The city and county's current contract with the Central California SPCA ends in October.
The Fresno animal control taskforce is challenged with the daunting task of finding short and long term solutions to Fresno County's growing pet population. Short term goals include a 2-3 year period at possible shelter sites like the Coroner's Office and Elkhorn Juvenile Facility.
"Long term the best solution is a permanent facility within the city of Fresno. That's where the ballot initiative takes place," Henry Perea said. "Because if we can get that in play by November and if the voters support it, then you're talking about a state of the art facility that will be as close to a no-kill shelter as possible."
Supervisor Henry Perea is referring to the Measure H proposal presented to the group by his colleague Phil Larson.
Supervisor Larson says the plan is almost a carbon copy of Measure Z -- a ballot initiative in 2004 that provided the struggling Chaffee Zoo with millions of dollars in sales tax revenue.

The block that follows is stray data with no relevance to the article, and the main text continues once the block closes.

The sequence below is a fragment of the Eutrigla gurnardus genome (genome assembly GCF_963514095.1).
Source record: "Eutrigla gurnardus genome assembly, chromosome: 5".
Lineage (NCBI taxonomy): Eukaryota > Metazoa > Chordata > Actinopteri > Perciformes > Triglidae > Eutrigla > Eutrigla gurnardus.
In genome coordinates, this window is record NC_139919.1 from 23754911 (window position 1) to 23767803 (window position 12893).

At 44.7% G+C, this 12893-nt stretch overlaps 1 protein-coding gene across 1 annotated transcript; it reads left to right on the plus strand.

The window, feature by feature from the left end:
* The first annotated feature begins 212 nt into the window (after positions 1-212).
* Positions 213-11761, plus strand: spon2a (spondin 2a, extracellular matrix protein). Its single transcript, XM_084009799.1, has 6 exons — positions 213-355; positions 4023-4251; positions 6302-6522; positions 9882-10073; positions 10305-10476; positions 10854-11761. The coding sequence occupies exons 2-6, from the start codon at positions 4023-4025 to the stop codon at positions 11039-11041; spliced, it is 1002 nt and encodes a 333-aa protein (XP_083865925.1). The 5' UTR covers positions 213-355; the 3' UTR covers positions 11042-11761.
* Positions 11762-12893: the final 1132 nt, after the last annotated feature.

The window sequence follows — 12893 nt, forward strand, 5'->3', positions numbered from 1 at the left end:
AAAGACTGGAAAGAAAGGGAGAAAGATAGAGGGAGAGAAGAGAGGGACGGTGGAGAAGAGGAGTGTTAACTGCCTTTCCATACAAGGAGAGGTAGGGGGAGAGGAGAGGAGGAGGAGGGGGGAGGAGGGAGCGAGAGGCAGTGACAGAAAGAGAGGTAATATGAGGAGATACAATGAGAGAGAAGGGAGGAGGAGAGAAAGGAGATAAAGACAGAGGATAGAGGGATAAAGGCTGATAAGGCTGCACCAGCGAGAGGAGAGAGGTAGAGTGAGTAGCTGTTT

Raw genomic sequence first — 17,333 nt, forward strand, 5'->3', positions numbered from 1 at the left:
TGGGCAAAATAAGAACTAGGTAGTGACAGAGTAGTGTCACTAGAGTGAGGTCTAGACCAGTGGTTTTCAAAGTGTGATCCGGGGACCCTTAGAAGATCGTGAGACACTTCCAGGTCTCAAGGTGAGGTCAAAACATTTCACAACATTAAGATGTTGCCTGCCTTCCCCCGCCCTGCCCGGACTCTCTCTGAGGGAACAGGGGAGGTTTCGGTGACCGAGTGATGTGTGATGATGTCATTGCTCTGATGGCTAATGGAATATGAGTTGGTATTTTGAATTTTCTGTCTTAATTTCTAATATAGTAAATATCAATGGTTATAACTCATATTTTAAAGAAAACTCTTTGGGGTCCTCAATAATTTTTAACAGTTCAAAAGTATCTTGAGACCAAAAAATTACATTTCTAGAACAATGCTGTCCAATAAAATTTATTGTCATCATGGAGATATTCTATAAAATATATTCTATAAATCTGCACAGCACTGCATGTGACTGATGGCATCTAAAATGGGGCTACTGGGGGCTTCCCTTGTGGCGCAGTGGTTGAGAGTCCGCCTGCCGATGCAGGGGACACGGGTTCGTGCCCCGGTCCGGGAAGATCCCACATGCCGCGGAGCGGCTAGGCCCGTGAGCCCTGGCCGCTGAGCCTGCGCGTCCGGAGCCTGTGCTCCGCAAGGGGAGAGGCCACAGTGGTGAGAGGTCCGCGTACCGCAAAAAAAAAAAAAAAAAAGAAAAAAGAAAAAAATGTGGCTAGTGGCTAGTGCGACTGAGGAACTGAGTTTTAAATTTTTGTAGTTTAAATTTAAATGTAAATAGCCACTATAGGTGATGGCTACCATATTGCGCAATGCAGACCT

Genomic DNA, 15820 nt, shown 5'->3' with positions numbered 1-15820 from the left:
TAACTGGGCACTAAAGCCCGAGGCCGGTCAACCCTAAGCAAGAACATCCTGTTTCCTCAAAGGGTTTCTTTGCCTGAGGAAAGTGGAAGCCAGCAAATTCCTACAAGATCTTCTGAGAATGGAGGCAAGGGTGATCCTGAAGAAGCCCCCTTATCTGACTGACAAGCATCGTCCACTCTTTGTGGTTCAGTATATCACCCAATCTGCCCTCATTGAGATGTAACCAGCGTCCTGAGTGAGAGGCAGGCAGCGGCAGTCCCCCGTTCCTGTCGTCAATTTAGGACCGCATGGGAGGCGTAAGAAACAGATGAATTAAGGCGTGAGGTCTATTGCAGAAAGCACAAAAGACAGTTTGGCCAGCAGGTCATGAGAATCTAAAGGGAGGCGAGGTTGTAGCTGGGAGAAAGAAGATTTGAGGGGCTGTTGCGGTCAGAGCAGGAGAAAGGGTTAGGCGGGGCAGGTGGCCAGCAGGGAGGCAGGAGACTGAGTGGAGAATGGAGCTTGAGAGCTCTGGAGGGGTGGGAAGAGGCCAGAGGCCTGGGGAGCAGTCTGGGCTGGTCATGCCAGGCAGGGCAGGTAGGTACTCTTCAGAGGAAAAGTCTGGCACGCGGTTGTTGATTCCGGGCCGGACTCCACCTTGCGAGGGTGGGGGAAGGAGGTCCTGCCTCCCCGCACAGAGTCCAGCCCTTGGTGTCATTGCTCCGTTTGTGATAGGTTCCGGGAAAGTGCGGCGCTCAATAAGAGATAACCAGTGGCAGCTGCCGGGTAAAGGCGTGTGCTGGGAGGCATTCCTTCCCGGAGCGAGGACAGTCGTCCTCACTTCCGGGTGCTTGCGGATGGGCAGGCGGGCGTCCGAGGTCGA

Measure H could provide up to $25-$30 million in startup costs and an extra $5 million a year for maintenance.
Former Fresno city attorney Jim McKelvey has offered to write up the paperwork. And the owner of Derell's Mini-Storage here in the Valley is willing to donate a 12-acre lot on Grantland and Highway 99 free of charge.
McKelvey says this measure will need outstanding public support in order for the facility to become a reality in Northwest Fresno. "It's very difficult to obtain 2/3 voter approval of any tax increase. Particularly in this environment when there are a number of measures being placed on the ballot this year by the governor and the president to generate revenues for state and federal programs."
It is possible Measure H can make its way to the November ballot. Until then the task force will continue to meet for the next few weeks to work on a short term plan.